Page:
It was 1945, and Len Harris was a lone missionary in Australia’s remote Northern Territory.
Len spent his time travelling between Aboriginal communities, encouraging the small number of Christians and baptising new converts. But Len was frustrated by the large number of Aboriginal languages, and the sheer challenge of communicating the Gospel to the Aboriginal people.
But gradually he began to realise that one language, in particular, Wubuy was well-known, because its speakers, the Nunggubuyu people travelled widely either across country or by canoe. He decided to begin a translation of the Gospel of Mark into Wubuy.
He asked the Nunggubuyu people to help him choose two translators, and with the assistance of two Aboriginal Christian women, Bidigainj and Grace Yimambu, the work began.
Every day they would sit under a tree outside Len’s bark hut. Len would explain the meaning of the words to Grace in English. Grace would then explain the words to Bidigainj in Wubuy.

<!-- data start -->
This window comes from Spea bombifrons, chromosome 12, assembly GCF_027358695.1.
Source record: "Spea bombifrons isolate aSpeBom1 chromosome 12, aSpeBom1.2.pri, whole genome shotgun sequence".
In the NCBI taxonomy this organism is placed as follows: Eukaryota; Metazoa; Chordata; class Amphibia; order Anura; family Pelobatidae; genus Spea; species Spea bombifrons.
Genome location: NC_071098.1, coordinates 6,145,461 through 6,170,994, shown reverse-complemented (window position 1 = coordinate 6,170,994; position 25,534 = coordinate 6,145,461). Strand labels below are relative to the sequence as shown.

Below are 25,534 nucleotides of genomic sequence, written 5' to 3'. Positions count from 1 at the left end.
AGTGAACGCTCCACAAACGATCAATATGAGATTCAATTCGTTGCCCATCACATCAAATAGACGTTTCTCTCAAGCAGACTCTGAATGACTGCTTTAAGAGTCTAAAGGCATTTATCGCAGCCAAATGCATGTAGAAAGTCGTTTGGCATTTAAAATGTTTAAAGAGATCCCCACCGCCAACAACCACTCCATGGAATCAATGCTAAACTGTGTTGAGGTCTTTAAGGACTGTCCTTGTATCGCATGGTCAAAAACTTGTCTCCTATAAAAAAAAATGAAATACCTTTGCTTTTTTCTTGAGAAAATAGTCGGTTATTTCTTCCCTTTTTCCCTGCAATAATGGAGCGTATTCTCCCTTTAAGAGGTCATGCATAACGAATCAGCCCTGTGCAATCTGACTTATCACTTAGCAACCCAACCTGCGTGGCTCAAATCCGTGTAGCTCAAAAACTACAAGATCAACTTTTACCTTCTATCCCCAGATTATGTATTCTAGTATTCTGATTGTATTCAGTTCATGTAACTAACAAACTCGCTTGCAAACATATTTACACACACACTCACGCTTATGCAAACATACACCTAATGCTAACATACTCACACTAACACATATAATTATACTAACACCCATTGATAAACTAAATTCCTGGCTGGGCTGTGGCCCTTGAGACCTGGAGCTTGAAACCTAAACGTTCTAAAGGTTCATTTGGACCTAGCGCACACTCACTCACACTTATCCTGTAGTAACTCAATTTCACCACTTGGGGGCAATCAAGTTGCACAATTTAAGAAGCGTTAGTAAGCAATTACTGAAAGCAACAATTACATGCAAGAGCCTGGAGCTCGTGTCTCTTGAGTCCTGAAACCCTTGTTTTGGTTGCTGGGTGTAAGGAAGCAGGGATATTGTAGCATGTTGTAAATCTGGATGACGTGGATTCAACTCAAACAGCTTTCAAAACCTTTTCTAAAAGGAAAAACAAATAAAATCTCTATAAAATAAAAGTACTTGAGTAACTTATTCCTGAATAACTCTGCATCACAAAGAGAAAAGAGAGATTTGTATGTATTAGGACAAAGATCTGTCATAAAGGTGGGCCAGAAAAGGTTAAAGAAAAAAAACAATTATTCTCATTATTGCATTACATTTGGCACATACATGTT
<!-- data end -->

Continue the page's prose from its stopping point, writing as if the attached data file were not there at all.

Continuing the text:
Together they would form a Wubuy sentence. Then they would repeat the sentence slowly back to Len, and he would write the words down on little scraps of paper.
At night Len would go to the campfire near the river, and read the Nunggubuyu people the new translation. They were excited about the work, keenly discussing all the stories and insisting on hearing them again and again.
One night, Bidigainj’s brother, Madi, a powerful Nunggubuyu elder, got up from the fire and walked away; returning to his homeland 300 kilometres away. Two weeks later, he returned bringing sixty of his people with him.
As Madi stood just outside the circle of light created by the campfire, Len held up some handwritten sheets of paper and said to him, “Anambalaman analawu. The Good Story.”
“Yuwai. Idjubulu,” said Madi. “Yes, it is true.”
With Grace and Bidigainj interpreting, Len asked Madi which stories had impressed upon him that the Gospel was true.
“It’s not the stories,” he replied. “It’s the words. Now I know that Jesus speaks Wubuy.”
Postscript: In 1948, the Gospel of Mark and the Epistle of James in Wubuy were published by the British and Foreign Bible Society. In September, 2010, the full Wubuy Bible was dedicated on Numbulwar Mission Station, which Madi had founded in 1952.